Our top 5 gym based speed exercises

16 November 2017 Ben Cartwright No Tags

In our previous blog we discussed the top 5 pitch based exercises for developing speed.


We now move our attention to the gym.


Again these exercises are in no particular order and will depend on the player for how/when we use them.


Rear Foot Elevated Split Squats

This exercise is great for players to recognize what areas they need to work on in order to progress. It can uncover mobility & strength issues. The position players adopt in a RFESS is great for loading the front leg whilst testing the mobility of the rear leg. Players that are tight through their hips will struggle to stabilize in this position and will possibly need to regress the exercise. The addition of resistance bands or chains can progress the exercise by increasing the resistance throughout the range of the movement.


Heavy Sled Push

The heavy sled requires players to adopt a position similar to that of a sprinter coming out of the blocks. Being strong in this acceleration position is key for players to rapidly produce force through the ground and drive their body forward. This drill is ideal for players who struggle to produce horizontal force and need to develop the strength part of the force-velocity curve.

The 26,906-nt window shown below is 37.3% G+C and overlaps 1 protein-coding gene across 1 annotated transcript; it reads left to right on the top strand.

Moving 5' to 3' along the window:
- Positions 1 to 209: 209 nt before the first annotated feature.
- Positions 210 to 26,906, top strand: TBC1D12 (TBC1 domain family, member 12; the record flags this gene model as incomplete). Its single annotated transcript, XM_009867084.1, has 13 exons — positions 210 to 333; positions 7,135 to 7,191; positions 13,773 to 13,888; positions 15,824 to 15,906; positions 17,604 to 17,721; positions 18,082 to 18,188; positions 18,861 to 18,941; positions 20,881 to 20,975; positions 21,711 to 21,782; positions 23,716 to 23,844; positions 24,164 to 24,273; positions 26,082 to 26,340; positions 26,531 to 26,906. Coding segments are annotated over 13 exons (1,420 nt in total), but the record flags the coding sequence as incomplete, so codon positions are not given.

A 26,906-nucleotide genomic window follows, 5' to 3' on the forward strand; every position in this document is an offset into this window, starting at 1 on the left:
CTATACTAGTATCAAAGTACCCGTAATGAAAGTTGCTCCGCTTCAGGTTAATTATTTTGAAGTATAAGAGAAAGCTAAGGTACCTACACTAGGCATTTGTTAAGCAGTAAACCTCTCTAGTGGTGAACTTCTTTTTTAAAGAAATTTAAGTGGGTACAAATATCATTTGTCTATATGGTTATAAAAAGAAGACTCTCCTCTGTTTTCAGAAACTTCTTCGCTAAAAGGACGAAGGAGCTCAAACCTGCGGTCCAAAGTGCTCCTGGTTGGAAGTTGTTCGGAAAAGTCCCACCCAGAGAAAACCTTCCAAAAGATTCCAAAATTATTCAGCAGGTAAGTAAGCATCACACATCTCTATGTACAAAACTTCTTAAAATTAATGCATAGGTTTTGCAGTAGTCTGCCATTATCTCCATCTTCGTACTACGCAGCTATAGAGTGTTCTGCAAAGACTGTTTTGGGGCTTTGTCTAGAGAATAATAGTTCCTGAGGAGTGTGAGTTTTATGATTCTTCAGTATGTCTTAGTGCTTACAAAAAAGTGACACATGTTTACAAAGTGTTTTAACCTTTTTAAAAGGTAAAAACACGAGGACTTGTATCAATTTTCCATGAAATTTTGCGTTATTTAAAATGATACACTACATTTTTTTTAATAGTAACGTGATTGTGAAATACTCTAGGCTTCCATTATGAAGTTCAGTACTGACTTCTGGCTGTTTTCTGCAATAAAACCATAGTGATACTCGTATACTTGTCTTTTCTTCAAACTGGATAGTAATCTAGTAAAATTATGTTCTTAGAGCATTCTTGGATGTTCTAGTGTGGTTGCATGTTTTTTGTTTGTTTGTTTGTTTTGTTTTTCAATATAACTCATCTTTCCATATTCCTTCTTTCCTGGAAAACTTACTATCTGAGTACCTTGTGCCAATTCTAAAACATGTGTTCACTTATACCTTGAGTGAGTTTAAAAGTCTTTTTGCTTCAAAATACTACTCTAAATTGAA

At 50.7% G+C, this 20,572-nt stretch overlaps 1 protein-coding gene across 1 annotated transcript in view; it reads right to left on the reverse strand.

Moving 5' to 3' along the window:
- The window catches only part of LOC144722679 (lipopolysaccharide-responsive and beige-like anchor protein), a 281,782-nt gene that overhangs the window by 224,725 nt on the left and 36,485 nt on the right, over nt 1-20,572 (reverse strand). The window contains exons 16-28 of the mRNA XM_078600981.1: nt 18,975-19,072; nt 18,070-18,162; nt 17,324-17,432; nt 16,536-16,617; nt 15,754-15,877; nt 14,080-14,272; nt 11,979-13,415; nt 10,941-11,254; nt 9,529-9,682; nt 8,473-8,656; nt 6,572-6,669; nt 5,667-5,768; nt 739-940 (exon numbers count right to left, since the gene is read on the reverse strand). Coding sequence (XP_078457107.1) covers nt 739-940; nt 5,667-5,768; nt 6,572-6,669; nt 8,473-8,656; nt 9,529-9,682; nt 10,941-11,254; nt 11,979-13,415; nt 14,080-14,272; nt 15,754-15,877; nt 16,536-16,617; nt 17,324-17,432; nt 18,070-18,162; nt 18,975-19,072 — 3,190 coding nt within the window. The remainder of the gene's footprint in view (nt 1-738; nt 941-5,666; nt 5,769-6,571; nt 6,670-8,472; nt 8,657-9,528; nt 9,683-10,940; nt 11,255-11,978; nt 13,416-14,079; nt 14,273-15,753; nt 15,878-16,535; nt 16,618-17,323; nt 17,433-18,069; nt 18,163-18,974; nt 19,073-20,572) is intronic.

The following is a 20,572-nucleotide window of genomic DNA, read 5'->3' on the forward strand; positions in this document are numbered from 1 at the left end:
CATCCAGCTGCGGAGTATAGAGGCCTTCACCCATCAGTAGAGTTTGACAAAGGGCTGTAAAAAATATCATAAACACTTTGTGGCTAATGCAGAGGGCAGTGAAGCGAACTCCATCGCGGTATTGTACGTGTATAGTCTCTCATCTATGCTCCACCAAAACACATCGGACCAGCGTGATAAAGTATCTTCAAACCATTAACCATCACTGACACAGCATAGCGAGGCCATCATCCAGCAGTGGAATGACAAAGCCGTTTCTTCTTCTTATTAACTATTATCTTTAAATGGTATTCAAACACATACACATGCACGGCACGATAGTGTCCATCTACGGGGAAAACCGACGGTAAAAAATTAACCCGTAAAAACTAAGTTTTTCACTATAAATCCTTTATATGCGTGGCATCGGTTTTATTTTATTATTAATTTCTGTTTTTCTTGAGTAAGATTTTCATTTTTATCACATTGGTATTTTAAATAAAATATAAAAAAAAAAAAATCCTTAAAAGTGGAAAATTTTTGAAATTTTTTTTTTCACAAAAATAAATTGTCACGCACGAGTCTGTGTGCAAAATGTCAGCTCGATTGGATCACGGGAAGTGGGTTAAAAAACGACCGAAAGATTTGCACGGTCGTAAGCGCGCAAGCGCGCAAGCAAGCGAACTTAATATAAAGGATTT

Explosive High Step

Ideal for players who struggle to produce power. The idea of the explosive high step is to gain as much height on the jump as possible. This movement is mainly concentric focused meaning there is no counter movement or lowering phase of the movement, just purely force production.


Single Leg Box Jump

Not only do players have to produce power through one leg but they also have to have efficient landing mechanics to be able to carry the single leg box jump out effectively. This is a great exercise for players who need to progress their deceleration and change of direction speed as it requires the players to use the stretch shortening cycle.


Slider Hamstring Curls

As a general consensus we can say that the majority of players will be weak through the posterior chain and specifically the hamstrings. The hamstrings are key during sprinting and being weak in this area can lead to big losses in power and force production as well as increased injury risk. The sliders require players to be strong during both the lowering and drive phase of the movement. If you struggle with the drive phase you can work at getting strong through the lowering phase first by extending the time it takes to get to the bottom.



Football Fitness Federation

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